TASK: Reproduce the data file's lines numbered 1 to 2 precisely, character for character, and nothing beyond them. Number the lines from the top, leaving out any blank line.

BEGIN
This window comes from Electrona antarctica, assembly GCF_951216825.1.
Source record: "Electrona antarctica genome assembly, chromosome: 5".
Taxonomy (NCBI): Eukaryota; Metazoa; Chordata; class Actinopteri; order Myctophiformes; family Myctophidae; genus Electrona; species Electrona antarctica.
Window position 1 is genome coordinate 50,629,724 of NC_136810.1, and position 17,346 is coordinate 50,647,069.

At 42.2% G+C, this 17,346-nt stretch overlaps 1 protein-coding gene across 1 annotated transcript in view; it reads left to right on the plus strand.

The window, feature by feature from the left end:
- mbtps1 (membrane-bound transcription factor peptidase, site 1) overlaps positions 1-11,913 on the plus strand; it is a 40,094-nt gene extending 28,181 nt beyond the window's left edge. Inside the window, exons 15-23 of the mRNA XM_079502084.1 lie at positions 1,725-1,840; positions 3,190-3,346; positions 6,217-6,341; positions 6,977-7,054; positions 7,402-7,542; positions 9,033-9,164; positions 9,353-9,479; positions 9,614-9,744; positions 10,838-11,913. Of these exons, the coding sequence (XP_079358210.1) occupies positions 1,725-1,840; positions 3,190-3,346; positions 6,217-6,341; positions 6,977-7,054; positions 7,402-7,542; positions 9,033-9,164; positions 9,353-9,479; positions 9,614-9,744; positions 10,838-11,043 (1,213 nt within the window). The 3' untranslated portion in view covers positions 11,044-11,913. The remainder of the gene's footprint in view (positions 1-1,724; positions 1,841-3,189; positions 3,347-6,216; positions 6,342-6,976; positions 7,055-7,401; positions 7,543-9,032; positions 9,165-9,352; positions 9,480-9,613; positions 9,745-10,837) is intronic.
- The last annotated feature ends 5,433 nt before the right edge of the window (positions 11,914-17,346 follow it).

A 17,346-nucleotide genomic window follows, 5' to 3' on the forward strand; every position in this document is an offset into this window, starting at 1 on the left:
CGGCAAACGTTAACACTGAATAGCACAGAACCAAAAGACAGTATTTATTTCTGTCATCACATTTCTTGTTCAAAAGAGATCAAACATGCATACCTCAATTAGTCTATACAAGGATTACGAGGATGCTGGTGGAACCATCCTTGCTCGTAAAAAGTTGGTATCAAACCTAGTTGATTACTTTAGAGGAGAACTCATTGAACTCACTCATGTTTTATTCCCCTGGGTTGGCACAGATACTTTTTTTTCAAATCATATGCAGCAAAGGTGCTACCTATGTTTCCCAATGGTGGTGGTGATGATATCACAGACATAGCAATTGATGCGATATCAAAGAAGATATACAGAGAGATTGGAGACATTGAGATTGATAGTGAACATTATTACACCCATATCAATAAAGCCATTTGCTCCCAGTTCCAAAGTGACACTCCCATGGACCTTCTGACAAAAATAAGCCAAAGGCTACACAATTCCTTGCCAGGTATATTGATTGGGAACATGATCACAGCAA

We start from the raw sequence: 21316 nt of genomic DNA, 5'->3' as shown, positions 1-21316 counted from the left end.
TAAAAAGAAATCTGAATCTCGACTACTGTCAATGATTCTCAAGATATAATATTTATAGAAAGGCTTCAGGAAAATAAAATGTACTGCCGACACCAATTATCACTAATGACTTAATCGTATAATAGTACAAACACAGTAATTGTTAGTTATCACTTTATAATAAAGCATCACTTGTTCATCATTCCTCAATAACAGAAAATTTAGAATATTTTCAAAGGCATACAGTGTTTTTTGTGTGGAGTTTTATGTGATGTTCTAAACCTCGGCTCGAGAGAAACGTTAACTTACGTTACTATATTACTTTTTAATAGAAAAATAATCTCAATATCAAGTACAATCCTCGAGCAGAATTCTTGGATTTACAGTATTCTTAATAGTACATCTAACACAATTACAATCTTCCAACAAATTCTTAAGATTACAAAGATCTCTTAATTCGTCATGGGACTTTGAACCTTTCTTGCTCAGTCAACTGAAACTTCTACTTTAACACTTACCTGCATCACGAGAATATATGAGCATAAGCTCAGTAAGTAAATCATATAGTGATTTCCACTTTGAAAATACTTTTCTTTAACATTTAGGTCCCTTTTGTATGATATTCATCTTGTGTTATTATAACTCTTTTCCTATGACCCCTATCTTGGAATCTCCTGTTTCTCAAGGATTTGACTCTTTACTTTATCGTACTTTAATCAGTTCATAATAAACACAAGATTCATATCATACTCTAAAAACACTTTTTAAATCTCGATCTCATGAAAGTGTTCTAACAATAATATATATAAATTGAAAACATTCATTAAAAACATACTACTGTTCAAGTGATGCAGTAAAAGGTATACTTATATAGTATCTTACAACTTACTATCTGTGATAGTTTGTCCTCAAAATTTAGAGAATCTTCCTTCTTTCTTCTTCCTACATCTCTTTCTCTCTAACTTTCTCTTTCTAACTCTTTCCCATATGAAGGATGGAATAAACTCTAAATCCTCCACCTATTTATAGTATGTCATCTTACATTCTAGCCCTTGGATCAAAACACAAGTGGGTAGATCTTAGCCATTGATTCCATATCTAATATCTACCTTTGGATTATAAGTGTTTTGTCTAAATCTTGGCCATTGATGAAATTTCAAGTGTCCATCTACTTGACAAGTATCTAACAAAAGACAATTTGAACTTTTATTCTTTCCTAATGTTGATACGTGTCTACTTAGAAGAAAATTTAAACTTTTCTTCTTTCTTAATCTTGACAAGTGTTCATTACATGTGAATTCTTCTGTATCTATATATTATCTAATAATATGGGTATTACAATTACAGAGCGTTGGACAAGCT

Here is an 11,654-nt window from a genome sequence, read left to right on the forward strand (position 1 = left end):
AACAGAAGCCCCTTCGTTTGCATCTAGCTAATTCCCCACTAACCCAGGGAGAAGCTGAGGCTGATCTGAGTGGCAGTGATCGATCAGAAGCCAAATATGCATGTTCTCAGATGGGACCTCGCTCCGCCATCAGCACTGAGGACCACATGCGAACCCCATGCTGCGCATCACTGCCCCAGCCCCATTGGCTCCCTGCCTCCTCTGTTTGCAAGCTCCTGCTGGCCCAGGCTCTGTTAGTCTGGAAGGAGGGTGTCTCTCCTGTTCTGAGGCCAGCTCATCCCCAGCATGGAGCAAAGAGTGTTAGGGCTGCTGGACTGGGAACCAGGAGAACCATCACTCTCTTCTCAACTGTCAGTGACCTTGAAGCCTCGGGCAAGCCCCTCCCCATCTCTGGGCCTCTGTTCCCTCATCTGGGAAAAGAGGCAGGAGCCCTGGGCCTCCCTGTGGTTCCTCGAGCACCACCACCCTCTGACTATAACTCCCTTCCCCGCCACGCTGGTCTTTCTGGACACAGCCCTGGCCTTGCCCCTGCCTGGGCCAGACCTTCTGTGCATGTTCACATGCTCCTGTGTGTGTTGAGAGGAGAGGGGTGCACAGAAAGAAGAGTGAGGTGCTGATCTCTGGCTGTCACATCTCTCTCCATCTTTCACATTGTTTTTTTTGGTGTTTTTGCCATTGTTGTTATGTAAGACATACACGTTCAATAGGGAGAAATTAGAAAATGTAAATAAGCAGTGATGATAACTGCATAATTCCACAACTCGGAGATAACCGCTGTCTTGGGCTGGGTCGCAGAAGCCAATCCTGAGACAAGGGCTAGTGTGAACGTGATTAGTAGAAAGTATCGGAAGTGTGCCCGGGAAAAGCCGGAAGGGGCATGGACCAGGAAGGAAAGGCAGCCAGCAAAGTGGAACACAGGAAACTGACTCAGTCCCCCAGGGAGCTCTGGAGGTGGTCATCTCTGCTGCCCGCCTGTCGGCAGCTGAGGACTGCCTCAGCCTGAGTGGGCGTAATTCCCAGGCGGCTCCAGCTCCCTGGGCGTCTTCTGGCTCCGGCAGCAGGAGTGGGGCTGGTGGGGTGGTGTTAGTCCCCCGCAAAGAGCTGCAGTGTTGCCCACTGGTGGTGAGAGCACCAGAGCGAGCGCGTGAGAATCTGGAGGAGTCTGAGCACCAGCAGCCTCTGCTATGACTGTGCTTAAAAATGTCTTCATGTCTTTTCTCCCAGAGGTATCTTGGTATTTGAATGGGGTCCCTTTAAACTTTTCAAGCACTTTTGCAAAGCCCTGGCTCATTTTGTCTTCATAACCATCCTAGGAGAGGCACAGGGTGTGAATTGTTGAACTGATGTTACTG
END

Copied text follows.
This window comes from Electrona antarctica, assembly GCF_951216825.1.
Source record: "Electrona antarctica genome assembly, chromosome: 5".